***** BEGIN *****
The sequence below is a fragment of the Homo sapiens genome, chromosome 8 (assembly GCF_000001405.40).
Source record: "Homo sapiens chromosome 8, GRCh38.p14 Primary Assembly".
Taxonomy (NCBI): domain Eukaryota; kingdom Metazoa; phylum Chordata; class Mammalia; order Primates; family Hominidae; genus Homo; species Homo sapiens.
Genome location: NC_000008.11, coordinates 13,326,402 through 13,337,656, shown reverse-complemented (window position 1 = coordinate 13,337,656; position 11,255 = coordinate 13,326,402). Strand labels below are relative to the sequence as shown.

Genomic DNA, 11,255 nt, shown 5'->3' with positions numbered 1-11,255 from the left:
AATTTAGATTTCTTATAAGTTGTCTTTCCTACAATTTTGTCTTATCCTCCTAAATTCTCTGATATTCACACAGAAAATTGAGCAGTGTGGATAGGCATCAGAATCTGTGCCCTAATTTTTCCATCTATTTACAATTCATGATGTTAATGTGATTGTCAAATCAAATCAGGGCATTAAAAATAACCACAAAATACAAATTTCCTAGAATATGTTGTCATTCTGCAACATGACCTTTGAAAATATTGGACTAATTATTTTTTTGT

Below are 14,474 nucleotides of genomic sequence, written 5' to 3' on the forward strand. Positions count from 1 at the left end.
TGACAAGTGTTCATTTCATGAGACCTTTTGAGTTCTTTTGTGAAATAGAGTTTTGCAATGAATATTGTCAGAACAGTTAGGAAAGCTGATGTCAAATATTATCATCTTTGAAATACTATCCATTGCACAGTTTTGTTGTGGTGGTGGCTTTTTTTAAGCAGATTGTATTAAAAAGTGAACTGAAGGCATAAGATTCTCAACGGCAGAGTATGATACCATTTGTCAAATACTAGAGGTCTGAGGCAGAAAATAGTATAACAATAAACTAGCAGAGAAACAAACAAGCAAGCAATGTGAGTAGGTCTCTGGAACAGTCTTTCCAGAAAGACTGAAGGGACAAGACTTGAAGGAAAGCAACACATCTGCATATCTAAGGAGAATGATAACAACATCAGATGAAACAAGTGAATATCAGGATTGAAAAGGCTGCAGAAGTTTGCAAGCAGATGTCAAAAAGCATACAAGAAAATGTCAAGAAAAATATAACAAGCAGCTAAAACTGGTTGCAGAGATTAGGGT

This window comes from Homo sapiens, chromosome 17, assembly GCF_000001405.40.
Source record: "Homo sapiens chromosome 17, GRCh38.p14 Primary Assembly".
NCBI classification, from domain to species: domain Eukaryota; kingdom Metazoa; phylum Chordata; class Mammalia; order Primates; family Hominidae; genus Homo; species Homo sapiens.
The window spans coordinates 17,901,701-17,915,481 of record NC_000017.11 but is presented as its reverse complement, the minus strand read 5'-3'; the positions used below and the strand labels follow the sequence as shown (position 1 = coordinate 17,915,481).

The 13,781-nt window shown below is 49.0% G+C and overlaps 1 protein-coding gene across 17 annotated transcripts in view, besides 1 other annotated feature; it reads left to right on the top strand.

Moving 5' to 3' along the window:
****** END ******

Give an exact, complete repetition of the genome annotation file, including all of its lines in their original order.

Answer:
The sequence below is a fragment of the Homo sapiens genome, chromosome 8 (assembly GCF_000001405.40).
Source record: "Homo sapiens chromosome 8, GRCh38.p14 Primary Assembly".
Taxonomy (NCBI): domain Eukaryota; kingdom Metazoa; phylum Chordata; class Mammalia; order Primates; family Hominidae; genus Homo; species Homo sapiens.
Genome location: NC_000008.11, coordinates 13,326,402 through 13,337,656, shown reverse-complemented (window position 1 = coordinate 13,337,656; position 11,255 = coordinate 13,326,402). Strand labels below are relative to the sequence as shown.

Genomic DNA, 11,255 nt, shown 5'->3' with positions numbered 1-11,255 from the left:
AATTTAGATTTCTTATAAGTTGTCTTTCCTACAATTTTGTCTTATCCTCCTAAATTCTCTGATATTCACACAGAAAATTGAGCAGTGTGGATAGGCATCAGAATCTGTGCCCTAATTTTTCCATCTATTTACAATTCATGATGTTAATGTGATTGTCAAATCAAATCAGGGCATTAAAAATAACCACAAAATACAAATTTCCTAGAATATGTTGTCATTCTGCAACATGACCTTTGAAAATATTGGACTAATTATTTTTTTGT

Below are 14,474 nucleotides of genomic sequence, written 5' to 3' on the forward strand. Positions count from 1 at the left end.
TGACAAGTGTTCATTTCATGAGACCTTTTGAGTTCTTTTGTGAAATAGAGTTTTGCAATGAATATTGTCAGAACAGTTAGGAAAGCTGATGTCAAATATTATCATCTTTGAAATACTATCCATTGCACAGTTTTGTTGTGGTGGTGGCTTTTTTTAAGCAGATTGTATTAAAAAGTGAACTGAAGGCATAAGATTCTCAACGGCAGAGTATGATACCATTTGTCAAATACTAGAGGTCTGAGGCAGAAAATAGTATAACAATAAACTAGCAGAGAAACAAACAAGCAAGCAATGTGAGTAGGTCTCTGGAACAGTCTTTCCAGAAAGACTGAAGGGACAAGACTTGAAGGAAAGCAACACATCTGCATATCTAAGGAGAATGATAACAACATCAGATGAAACAAGTGAATATCAGGATTGAAAAGGCTGCAGAAGTTTGCAAGCAGATGTCAAAAAGCATACAAGAAAATGTCAAGAAAAATATAACAAGCAGCTAAAACTGGTTGCAGAGATTAGGGT

This window comes from Homo sapiens, chromosome 17, assembly GCF_000001405.40.
Source record: "Homo sapiens chromosome 17, GRCh38.p14 Primary Assembly".
NCBI classification, from domain to species: domain Eukaryota; kingdom Metazoa; phylum Chordata; class Mammalia; order Primates; family Hominidae; genus Homo; species Homo sapiens.
The window spans coordinates 17,901,701-17,915,481 of record NC_000017.11 but is presented as its reverse complement, the minus strand read 5'-3'; the positions used below and the strand labels follow the sequence as shown (position 1 = coordinate 17,915,481).

The 13,781-nt window shown below is 49.0% G+C and overlaps 1 protein-coding gene across 17 annotated transcripts in view, besides 1 other annotated feature; it reads left to right on the top strand.

Moving 5' to 3' along the window: